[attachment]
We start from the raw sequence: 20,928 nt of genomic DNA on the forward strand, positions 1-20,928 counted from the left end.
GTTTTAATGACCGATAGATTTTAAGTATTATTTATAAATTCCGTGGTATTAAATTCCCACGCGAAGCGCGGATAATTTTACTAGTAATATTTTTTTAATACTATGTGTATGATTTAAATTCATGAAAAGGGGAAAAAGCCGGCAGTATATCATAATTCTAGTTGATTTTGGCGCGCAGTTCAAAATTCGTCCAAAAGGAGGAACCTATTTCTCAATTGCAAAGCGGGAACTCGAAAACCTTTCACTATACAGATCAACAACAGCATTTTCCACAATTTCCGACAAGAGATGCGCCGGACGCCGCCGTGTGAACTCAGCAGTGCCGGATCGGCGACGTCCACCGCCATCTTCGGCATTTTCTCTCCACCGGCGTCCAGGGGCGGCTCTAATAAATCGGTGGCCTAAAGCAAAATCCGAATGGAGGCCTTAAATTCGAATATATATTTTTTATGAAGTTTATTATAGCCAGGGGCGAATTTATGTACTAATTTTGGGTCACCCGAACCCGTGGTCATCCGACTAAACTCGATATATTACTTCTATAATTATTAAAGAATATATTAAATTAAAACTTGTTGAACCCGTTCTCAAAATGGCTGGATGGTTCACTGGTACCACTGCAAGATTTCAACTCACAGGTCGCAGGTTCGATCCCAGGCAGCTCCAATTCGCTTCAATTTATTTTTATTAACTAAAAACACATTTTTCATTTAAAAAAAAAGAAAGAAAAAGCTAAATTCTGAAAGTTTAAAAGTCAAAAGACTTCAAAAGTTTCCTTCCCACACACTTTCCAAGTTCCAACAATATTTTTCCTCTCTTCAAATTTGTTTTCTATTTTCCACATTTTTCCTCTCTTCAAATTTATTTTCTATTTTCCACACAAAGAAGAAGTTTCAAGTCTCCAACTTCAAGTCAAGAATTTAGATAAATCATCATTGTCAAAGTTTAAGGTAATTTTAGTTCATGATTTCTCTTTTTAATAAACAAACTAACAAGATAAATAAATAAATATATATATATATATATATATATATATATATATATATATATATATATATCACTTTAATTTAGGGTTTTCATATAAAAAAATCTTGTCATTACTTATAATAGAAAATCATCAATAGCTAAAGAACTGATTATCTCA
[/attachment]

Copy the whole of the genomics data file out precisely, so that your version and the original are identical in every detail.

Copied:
We start from the raw sequence: 20,928 nt of genomic DNA on the forward strand, positions 1-20,928 counted from the left end.
GTTTTAATGACCGATAGATTTTAAGTATTATTTATAAATTCCGTGGTATTAAATTCCCACGCGAAGCGCGGATAATTTTACTAGTAATATTTTTTTAATACTATGTGTATGATTTAAATTCATGAAAAGGGGAAAAAGCCGGCAGTATATCATAATTCTAGTTGATTTTGGCGCGCAGTTCAAAATTCGTCCAAAAGGAGGAACCTATTTCTCAATTGCAAAGCGGGAACTCGAAAACCTTTCACTATACAGATCAACAACAGCATTTTCCACAATTTCCGACAAGAGATGCGCCGGACGCCGCCGTGTGAACTCAGCAGTGCCGGATCGGCGACGTCCACCGCCATCTTCGGCATTTTCTCTCCACCGGCGTCCAGGGGCGGCTCTAATAAATCGGTGGCCTAAAGCAAAATCCGAATGGAGGCCTTAAATTCGAATATATATTTTTTATGAAGTTTATTATAGCCAGGGGCGAATTTATGTACTAATTTTGGGTCACCCGAACCCGTGGTCATCCGACTAAACTCGATATATTACTTCTATAATTATTAAAGAATATATTAAATTAAAACTTGTTGAACCCGTTCTCAAAATGGCTGGATGGTTCACTGGTACCACTGCAAGATTTCAACTCACAGGTCGCAGGTTCGATCCCAGGCAGCTCCAATTCGCTTCAATTTATTTTTATTAACTAAAAACACATTTTTCATTTAAAAAAAAAGAAAGAAAAAGCTAAATTCTGAAAGTTTAAAAGTCAAAAGACTTCAAAAGTTTCCTTCCCACACACTTTCCAAGTTCCAACAATATTTTTCCTCTCTTCAAATTTGTTTTCTATTTTCCACATTTTTCCTCTCTTCAAATTTATTTTCTATTTTCCACACAAAGAAGAAGTTTCAAGTCTCCAACTTCAAGTCAAGAATTTAGATAAATCATCATTGTCAAAGTTTAAGGTAATTTTAGTTCATGATTTCTCTTTTTAATAAACAAACTAACAAGATAAATAAATAAATATATATATATATATATATATATATATATATATATATATATATATATATCACTTTAATTTAGGGTTTTCATATAAAAAAATCTTGTCATTACTTATAATAGAAAATCATCAATAGCTAAAGAACTGATTATCTCA